Walter R. Murray, Jr., spent his life inspiring, leading and serving his community and others, becoming one of Vanderbilt’s most celebrated African American alumni. Tuesday Vanderbilt named one of the new Commons residence halls in his honor and held the first Walter Murray Jr. Memorial lecture.
The lecture will be held annually at the Commons as a tribute to African Americans who have played an important role in Vanderbilt’s history.
The inaugural lecture was given by Murray’s best friend and fellow renowned Vanderbilt alumni Perry Wallace. Wallace, who was the first African American basketball player in the Southeastern Conference, said creating a lecture in honor of the man he called “little preacher” was, “quite simply perfect.”
Wallace said he and Murray came of age during the tumultuous 1960s, and both were inspired to make a difference at Vanderbilt, fueled by the words and actions of civil rights activist Martin Luther King, Jr.
As an undergraduate, Murray was vice president of the Student Association and founder of the Afro-American Association and Project Opportunity. In his senior year, he was elected by his classmates as the first black member of the Vanderbilt Board of Trust, and he founded the Association of Vanderbilt Black Alumni. Murray also worked on campus as an admissions counselor and later as the university’s first Opportunity Development officer, becoming Vanderbilt’s first African American administrator.
“In making such contributions, he did so much to instill in the institutional body and memory of Vanderbilt University the powerful lessons of our poignant experience,” said Wallace.
Interim Chancellor Nicholas Zeppos called Murray a “man of courage” and said Murray embodied the ideals of the new Commons. “The sense of community, the sense of true diversity at work, the sense of courage, the sense of true equality and a fundamental notion of justice,” said Zeppos.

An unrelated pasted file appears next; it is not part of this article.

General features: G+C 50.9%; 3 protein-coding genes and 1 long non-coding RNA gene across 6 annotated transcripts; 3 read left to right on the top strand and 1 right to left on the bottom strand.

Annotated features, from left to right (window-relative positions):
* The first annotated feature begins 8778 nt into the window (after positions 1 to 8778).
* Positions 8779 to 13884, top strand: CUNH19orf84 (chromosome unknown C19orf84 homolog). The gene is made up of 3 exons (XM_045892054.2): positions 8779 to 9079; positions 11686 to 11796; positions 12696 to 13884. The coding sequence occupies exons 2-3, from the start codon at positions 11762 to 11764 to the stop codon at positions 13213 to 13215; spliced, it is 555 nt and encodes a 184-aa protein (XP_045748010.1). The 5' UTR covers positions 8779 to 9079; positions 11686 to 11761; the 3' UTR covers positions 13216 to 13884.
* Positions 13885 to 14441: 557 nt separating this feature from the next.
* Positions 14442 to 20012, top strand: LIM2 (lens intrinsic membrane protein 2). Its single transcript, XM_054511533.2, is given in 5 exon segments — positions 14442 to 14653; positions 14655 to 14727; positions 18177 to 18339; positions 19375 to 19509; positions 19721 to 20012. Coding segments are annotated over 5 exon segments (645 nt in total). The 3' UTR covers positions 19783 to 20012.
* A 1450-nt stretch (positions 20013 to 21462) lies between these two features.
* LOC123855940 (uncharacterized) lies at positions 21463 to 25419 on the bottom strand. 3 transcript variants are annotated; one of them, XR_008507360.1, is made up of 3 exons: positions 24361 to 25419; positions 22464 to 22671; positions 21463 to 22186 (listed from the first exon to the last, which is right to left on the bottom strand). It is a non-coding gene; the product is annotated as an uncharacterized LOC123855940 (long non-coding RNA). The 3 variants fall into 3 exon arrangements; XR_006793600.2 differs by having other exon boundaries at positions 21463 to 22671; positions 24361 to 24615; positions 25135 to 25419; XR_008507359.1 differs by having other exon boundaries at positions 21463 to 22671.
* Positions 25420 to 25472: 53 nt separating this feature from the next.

Murray’s widow said it’s fitting that her husband’s name be a part of a unique new collaborative community like the Commons. “This is a conceptual place where diverse people come together with a new commitment for change,” said Donna Murray.
Even during Murray’s 12-year battle with cancer, Donna Murray said her husband stayed positive and always had a desire to bring, “healing, harmony and melody to the lives of the people he touched.” Murray died in 1998 at the age of 50.
“Walter lived the life of quiet commitment to the common good,” said Donna Murray. “Even though I knew and loved him for over 30-years as my best friend, my husband and the father of my children, I don’t think I fully understood the totality of what his life’s work represented.”
After leaving Vanderbilt, Murray joined Cincinnati Technical College as dean of students. He then received a doctor of divinity degree from Harvard University and served as managing director of INROADS, a national organization aimed at matching talented minority students with businesses to prepare them for corporate and community leadership. Murray worked in many other service organizations and served as pastor of the Zion Baptist Church in Lynn, Mass.
“For whenever he could, he created, changed and transformed everything and everyone he touched for the better.”
by Amy Wolf, firstname.lastname@example.org